Reading Selection, Lesson 7
The artist carves a model in wax (usually beeswax). Wax is soft, and the artist can use it to produce intricate carvings. After completing the model, he attaches tiny wax rods (called sprues) to it that will produce channels in the mold for draining the wax and receiving the gold.
In this technique, an artist produces a clay mold around an easily carved substance: wax. When the mold is heated, the wax, which has a melting point less than 70 °C, melts away. The hard clay mold can then be used to produce jewelry made from metals with high melting points. The artists often use gold, which has a melting point of more than 1000 °C.
|The artist covers the wax figure with several layers of fine wet clay. Coarse clay is then added in layers to complete the mold. The clay mold is placed in an oven and heated until it hardens. The wax melts and runs out of the mold (in other words, it’s lost!).|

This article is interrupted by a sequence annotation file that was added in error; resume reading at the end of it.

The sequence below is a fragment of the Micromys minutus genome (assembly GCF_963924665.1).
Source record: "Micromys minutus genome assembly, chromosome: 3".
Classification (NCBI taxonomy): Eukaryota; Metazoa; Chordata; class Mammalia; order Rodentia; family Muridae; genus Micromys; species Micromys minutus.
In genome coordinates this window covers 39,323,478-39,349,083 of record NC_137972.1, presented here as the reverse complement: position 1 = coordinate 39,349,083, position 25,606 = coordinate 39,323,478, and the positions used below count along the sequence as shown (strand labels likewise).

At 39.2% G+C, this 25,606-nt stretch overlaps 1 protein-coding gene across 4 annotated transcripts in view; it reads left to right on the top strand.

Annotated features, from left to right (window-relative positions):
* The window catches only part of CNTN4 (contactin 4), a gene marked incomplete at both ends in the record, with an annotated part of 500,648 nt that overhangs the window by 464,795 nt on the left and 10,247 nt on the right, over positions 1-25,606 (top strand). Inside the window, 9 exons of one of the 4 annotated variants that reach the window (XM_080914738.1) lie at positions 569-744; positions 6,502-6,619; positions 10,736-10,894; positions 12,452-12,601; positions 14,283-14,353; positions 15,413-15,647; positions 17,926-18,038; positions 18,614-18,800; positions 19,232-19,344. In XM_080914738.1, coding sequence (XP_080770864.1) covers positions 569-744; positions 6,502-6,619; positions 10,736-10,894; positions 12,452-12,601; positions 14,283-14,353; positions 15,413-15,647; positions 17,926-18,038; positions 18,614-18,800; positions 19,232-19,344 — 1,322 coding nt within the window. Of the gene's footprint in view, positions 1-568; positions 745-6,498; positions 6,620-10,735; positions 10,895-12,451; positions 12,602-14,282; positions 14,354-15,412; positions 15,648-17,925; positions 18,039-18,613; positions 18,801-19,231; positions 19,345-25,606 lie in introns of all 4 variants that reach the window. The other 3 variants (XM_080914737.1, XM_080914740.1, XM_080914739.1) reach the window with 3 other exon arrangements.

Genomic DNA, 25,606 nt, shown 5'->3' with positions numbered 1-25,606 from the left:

|The wax model is carefully cleaned before the first layer of fine clay is added.|
|Air is pumped by hand bellows into a charcoal furnace. This produces the high temperature needed to melt gold.|
The pictures here show the major steps in lost wax casting. In these pictures the artist is using gold.
|Pieces of gold are placed in a crucible.|
|The crucible is attached to the mold. The two parts are then sealed together using more clay.|
|The mold and gold are heated together in a furnace. When the gold has melted, the mold is turned over so that the metal flows into it. The mold cools. The clay mold is cracked off, leaving a casting.|
|The artist files away a few rough edges, and the jewelry is ready.|
|The lost wax method has been used to produce a variety of objects, including this figure of a king from Nigeria.|
|Recently, new uses have been found for lost wax casting. It is one technique used to produce precision parts, such as these—designed for aircraft and other machines.|